If you headed to Coney Island at the turn of the century, you might wade in the water, eat some ice cream, or try out a rollercoaster at the newly opened amusement park, Luna Park. But your boardwalk promenade might also include a visit to the equivalent of a fully functional neonatal intensive care unit, complete with incubators filled with sleeping, premature babies.
It wouldn’t be a fluke: babies in incubators were a common sideshow in the late 19th and early 20th centuries. Premature infants could be found at world’s fairs and in permanent exhibitions like the one at Luna Park. But the babies weren’t there to be on display—they were there to fight for their lives with the help of an intrepid German man, Martin Couney.
Couney used the most modern technology of his age, incubators, to keep preemies alive. But before his groundbreaking work, the technology was laughed at or dismissed by physicians.
Incubators for babies had been developed by Stéphane Tarnier, a French obstetrician who had seen them being used at a zoo. Tarnier adapted the idea he’d seen used on baby chicks for baby humans. But they were not widely adapted in the first years of their existence.
Part of the problem was the medical profession’s attitude toward premature babies. Caring for premature babies was expensive and, many thought, pointless. Babies born at a low birth weight were cared for, but mortality was high and physicians thought that Tarnier’s invention was unscientific. It was so new and unusual that few doctors believe in its life-saving potential.
Enter Pierre Budin, a French physician who wondered why more hospitals weren’t investing in incubators. Though he began conducting successful research with the technology in 1888, he ran into continual roadblocks when it came to getting support for incubators. So in 1896, he decided to display incubators at the Berlin World’s Fair.
At the time, fairs weren’t just places to take in rides or eat food. Starting in 1851, when Victorian-era Englanders staged the Great Exhibition, they were places for the world to gather and learn more about new, industrial-age technology. The Industrial Revolution had yielded new machines, devices and scientific discoveries, and they were important places for professionals and the public alike to learn more about the greatest discoveries of the time.
The 1896 World’s Fair was no exception. There, Martin Couney, a German man, saw a display of several premature babies Budin had acquired on loan from a Berlin hospital. Couney immediately realized that the unusual exhibit would save babies’ lives, and that the public would pay to see babies in incubators. The sight was so unusual that people crowded into the display, paying money while the doctors gave new life to the six infants.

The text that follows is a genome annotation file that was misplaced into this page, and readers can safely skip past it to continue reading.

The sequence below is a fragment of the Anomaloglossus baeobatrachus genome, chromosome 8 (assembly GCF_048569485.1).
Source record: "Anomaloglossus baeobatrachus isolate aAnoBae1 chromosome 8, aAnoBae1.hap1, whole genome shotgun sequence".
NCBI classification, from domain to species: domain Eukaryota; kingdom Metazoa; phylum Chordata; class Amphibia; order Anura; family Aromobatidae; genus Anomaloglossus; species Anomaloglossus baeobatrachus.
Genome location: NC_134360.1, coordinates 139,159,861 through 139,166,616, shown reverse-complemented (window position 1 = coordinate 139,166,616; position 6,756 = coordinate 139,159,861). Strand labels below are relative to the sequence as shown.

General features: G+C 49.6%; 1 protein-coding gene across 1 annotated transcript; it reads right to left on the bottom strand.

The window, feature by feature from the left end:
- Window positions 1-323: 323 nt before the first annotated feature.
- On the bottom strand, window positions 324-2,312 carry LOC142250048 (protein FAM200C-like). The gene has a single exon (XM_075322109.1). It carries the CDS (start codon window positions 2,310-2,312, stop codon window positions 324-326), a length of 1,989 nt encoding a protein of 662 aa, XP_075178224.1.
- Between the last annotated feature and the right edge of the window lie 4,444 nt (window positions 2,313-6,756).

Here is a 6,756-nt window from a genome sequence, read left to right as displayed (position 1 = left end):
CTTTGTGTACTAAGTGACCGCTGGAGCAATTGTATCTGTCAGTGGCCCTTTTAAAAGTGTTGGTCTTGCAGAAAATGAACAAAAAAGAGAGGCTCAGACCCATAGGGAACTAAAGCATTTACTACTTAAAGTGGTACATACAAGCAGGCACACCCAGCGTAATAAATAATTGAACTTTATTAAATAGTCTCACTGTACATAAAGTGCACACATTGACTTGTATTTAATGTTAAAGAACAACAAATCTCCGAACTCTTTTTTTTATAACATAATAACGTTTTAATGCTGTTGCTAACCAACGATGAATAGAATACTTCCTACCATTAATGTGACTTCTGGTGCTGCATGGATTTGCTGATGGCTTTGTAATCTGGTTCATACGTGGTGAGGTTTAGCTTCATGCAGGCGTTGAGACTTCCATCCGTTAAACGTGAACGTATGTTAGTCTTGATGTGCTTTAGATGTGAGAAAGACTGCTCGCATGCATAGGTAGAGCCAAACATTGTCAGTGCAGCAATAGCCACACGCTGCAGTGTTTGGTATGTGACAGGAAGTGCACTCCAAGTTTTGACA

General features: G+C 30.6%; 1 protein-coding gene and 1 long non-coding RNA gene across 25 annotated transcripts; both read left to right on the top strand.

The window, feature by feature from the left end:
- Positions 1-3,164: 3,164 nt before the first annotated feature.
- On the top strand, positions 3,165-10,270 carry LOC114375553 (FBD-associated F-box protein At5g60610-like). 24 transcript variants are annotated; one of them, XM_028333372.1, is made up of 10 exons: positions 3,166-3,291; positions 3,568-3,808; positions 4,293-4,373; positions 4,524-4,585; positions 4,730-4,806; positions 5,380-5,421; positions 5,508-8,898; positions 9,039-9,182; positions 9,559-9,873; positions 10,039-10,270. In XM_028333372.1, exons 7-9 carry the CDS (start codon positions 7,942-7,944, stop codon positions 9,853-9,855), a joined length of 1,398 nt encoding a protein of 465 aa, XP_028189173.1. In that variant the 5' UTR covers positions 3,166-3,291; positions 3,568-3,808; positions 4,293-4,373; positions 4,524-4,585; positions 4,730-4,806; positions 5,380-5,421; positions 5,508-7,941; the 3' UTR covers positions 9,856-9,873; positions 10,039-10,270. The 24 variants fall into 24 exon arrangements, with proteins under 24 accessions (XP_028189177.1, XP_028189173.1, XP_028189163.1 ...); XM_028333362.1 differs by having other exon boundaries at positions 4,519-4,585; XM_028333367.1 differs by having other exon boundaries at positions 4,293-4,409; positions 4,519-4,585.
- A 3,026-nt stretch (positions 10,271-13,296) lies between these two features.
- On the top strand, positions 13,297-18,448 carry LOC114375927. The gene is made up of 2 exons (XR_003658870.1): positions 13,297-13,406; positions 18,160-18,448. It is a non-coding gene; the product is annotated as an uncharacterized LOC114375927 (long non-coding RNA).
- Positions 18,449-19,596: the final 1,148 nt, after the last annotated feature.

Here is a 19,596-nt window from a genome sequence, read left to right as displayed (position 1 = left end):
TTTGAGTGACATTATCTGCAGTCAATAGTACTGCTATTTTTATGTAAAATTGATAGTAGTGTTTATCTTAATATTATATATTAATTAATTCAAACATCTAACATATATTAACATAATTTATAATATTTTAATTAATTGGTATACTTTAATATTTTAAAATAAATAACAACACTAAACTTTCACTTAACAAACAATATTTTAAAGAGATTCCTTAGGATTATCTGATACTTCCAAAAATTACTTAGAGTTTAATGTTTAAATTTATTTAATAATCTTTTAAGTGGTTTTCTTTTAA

The success of the exhibit made both Couney realize they had a potential lifesaver on their hands. (Though historians now believe he was not a medical doctor, he was interested in the care of premature babies because a daughter had been born prematurely.) If hospitals didn’t want to care for premature babies, Couney could, using fairs and exhibitions to draw crowds and money for their neonatal care.
At the time, Coney Island was a wonder in its own right. The beach and boardwalk had become a gathering place for pleasure-seekers, tens of thousands of whom visited every weekend of the summer. In response, a thriving culture of vendors, amusement providers and sideshows sprang up in amusement parks that dotted the beach. Coney Island’s appeal was made even more piquant by its relatively relaxed, casual atmosphere, where New York’s massive population could let their hair down and indulge themselves.
Starting in 1903, visitors could see a new attraction at Coney Island’s Luna Park: incubators. Couney moved permanently to the United States and opened two incubator exhibits, one at Luna Park and another at Dreamland, also in Coney Island. Nurses tended to babies as an enraptured public looked on. Like any other amusement, the premature baby exhibits included carnival barkers who tried to lure the public to come see the babies. Ticket proceeds went to help the preemies.
Couney ran the exhibits for decades, even enlisting his daughter Hildegard, the preemie who survived, to help at an Atlantic City incubator exhibit. He took the babies at no charge and received them from hospitals all over the country. Slowly, thousands of babies were nursed back to health, and all because the public loved seeing them warm and cozy in their incubators.
"It's strange, but as long as they saw me and I was alive, it was all right,” Lucille Horn, who was born prematurely in 1920, said in an NPR interview. "I think it was definitely more of a freak show. Something that they ordinarily did not see.” Horn lived to be 96. She was just one of the babies who survived; Couney claimed an 85 percent success rate and to have saved 6,500 babies over the course of his career.
Though the incubators had become a beloved sideshow, they were also serious medical business. In 1943, as more hospitals began to adopt incubators and his techniques, Couney closed the show at Coney Island. Today, one in 10 babies born in the United States is premature, but their chance of survival is vastly improved—thanks to Couney and the carnival babies.